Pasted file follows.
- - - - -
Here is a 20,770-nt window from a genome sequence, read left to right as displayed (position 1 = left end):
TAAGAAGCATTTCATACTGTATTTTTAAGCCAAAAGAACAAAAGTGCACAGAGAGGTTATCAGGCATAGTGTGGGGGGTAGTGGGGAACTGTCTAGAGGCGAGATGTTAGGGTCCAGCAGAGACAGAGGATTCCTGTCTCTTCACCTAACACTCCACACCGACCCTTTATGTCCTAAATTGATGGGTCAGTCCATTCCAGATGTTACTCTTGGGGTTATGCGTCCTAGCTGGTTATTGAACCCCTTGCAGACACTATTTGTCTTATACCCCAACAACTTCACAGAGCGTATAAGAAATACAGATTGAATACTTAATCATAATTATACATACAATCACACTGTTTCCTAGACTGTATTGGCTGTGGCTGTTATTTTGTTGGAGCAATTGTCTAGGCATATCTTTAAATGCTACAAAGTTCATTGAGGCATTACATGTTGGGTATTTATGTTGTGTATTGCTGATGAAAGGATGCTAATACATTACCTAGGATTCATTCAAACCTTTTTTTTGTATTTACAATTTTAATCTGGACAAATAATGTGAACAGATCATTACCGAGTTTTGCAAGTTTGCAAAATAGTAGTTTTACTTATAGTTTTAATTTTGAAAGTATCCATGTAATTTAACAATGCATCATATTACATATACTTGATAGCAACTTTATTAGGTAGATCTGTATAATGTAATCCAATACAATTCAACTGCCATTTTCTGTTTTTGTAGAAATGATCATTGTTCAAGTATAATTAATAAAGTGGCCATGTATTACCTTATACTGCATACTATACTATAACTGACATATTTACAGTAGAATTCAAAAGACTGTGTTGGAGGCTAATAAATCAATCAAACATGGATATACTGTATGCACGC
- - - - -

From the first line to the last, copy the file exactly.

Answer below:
Here is a 20,770-nt window from a genome sequence, read left to right as displayed (position 1 = left end):
TAAGAAGCATTTCATACTGTATTTTTAAGCCAAAAGAACAAAAGTGCACAGAGAGGTTATCAGGCATAGTGTGGGGGGTAGTGGGGAACTGTCTAGAGGCGAGATGTTAGGGTCCAGCAGAGACAGAGGATTCCTGTCTCTTCACCTAACACTCCACACCGACCCTTTATGTCCTAAATTGATGGGTCAGTCCATTCCAGATGTTACTCTTGGGGTTATGCGTCCTAGCTGGTTATTGAACCCCTTGCAGACACTATTTGTCTTATACCCCAACAACTTCACAGAGCGTATAAGAAATACAGATTGAATACTTAATCATAATTATACATACAATCACACTGTTTCCTAGACTGTATTGGCTGTGGCTGTTATTTTGTTGGAGCAATTGTCTAGGCATATCTTTAAATGCTACAAAGTTCATTGAGGCATTACATGTTGGGTATTTATGTTGTGTATTGCTGATGAAAGGATGCTAATACATTACCTAGGATTCATTCAAACCTTTTTTTTGTATTTACAATTTTAATCTGGACAAATAATGTGAACAGATCATTACCGAGTTTTGCAAGTTTGCAAAATAGTAGTTTTACTTATAGTTTTAATTTTGAAAGTATCCATGTAATTTAACAATGCATCATATTACATATACTTGATAGCAACTTTATTAGGTAGATCTGTATAATGTAATCCAATACAATTCAACTGCCATTTTCTGTTTTTGTAGAAATGATCATTGTTCAAGTATAATTAATAAAGTGGCCATGTATTACCTTATACTGCATACTATACTATAACTGACATATTTACAGTAGAATTCAAAAGACTGTGTTGGAGGCTAATAAATCAATCAAACATGGATATACTGTATGCACGC